US: bushes no barrier for White House intruderWashington: The Secret Service response to an armed intruder who jumped the fence and raced into the White House was complicated by muted alarms and radios, thick bushes on the lawn, unlocked doors and an
Washington: The Secret Service response to an armed intruder who jumped the fence and raced into the White House was complicated by muted alarms and radios, thick bushes on the lawn, unlocked doors and an officer inside who was physically too small to tackle the intruder and fumbled with her equipment, according to the Homeland Security Department review of the case.
A summary of the government's investigation, released on Thursday night, revealed sensational new details about the Sept. 19 break-in at the White House by a disturbed Army veteran carrying a knife.
The government determined that lack of training, poor staffing decisions and communication problems contributed to the embarrassing failure that ultimately led to the resignation of the head of the Secret Service, Julia Pierson. The report disclosed on Thursday did not specify any disciplinary actions.
The new report said White House intruder Omar Gonzalez cleared the fence where a trident, or ornamental spike, was missing. An officer in the joint operations center who tried to raise the alarm was unaware his warnings weren't being broadcast to uniformed officers stationed at the executive mansion.
Some officers at a gate failed to see the fence-jumper because their view was obstructed by a construction project. A Secret Service canine officer parked on the White House driveway was using the speaker function on his personal cellphone without his radio ear piece and a second, tactical radio was stashed away in his locker as Gonzalez made his way into the secure area.
Two officers wrongly assumed Gonzalez wouldn't be able to get through thick bushes on the property. Another officer posted on the portico outside the White House doors mistakenly assumed the doors were locked.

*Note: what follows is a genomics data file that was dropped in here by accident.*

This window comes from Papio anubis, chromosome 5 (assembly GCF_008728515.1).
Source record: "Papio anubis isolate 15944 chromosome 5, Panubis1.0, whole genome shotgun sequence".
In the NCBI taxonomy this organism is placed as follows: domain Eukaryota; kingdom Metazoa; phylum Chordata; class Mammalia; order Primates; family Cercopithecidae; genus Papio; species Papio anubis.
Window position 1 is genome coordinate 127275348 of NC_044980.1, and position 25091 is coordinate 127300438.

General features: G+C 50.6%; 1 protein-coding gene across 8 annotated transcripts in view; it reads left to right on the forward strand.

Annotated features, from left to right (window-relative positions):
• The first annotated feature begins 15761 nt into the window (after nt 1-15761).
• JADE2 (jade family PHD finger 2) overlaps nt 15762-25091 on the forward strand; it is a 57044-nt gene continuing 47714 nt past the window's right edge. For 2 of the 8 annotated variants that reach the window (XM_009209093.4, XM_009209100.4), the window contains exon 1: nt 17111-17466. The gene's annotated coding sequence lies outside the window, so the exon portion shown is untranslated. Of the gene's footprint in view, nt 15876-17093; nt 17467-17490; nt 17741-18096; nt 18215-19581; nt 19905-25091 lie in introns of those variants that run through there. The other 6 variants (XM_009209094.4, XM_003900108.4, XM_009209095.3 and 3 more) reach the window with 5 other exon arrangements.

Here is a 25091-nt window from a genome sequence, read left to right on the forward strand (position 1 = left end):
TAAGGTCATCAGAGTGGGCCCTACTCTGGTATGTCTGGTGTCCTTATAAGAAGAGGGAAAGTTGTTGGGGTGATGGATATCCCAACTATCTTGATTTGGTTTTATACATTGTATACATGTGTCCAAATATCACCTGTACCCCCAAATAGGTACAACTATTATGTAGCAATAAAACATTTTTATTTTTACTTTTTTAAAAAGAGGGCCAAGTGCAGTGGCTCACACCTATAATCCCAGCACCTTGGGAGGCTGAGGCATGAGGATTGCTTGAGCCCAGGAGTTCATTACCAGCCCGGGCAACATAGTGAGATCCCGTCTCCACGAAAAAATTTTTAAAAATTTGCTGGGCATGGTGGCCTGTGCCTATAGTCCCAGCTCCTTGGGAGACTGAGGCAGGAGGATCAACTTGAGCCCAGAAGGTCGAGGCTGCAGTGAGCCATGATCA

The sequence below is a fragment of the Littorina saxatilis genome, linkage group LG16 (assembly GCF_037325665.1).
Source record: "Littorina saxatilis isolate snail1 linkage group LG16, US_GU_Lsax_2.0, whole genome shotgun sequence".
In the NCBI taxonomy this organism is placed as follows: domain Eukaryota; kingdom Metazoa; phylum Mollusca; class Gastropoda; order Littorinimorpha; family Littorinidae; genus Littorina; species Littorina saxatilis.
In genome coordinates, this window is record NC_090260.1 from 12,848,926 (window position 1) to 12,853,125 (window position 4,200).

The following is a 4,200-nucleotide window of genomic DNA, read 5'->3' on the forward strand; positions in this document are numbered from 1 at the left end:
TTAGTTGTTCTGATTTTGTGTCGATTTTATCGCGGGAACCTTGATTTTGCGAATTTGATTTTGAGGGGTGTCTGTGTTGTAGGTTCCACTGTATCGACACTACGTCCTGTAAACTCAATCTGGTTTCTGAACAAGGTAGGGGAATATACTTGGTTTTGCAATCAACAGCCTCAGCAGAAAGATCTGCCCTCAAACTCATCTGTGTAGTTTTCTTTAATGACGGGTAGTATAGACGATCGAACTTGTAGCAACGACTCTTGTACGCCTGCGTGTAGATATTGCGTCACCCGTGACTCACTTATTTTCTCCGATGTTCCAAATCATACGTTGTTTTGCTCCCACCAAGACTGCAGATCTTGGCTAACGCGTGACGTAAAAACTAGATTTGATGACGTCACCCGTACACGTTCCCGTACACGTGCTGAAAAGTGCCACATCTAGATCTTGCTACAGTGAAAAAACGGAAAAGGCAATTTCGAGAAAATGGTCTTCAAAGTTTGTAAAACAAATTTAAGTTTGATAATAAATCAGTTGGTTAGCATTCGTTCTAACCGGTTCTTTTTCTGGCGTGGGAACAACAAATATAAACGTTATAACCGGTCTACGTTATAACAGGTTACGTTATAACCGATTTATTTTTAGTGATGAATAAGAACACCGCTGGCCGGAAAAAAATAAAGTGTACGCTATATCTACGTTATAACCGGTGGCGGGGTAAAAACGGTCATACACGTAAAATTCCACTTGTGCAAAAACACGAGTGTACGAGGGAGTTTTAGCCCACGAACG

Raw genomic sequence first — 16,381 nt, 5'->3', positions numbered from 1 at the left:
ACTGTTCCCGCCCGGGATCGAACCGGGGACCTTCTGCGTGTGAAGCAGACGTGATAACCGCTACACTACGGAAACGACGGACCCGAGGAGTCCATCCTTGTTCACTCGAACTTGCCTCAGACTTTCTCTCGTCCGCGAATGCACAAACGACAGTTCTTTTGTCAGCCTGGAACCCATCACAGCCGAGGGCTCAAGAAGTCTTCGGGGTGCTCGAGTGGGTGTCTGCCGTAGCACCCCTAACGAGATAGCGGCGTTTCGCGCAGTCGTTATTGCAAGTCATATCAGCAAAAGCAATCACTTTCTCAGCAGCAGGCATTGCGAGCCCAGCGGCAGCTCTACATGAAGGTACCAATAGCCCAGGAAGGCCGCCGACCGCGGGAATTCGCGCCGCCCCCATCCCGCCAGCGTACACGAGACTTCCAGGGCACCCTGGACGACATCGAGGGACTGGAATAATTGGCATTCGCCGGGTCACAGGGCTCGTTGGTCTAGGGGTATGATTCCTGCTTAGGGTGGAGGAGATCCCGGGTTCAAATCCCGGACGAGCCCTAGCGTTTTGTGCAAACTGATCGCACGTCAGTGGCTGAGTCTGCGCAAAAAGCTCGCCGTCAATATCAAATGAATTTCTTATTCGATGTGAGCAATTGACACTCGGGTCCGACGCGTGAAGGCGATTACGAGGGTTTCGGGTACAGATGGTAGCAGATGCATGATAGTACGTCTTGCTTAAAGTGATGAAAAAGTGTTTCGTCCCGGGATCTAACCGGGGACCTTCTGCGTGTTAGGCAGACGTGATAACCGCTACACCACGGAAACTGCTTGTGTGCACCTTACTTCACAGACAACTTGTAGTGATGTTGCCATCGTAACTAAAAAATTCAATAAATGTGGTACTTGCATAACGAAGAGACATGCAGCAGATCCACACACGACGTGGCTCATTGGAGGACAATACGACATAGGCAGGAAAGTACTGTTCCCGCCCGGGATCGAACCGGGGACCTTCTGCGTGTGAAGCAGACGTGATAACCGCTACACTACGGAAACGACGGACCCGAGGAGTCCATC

Gonzalez, 42, was able to run into the building before an officer seated just inside the building could lock a second set of doors.
That officer tried twice to take Gonzalez down but was unable because she was smaller than the intruder. She reached for a metal baton but mistakenly grabbed a flashlight instead. As she dropped the light and drew her gun, Gonzalez made his way into the East Room before heading back down a hallway on the State Floor deep within the White House.
Gonzalez was eventually tackled by another officer, who was helped by two plainclothes agents just finishing a shift, the report said.
Investigators also said members of an emergency response team didn't know the layout of the White House and hesitated to go into the mansion after Gonzalez.
Gonzalez has pleaded not guilty in federal court to charges of unlawfully entering a restricted building while carrying a deadly weapon, which is a federal charge, and two violations of District of Columbia law—carrying a dangerous weapon outside a home or business and unlawful possession of ammunition.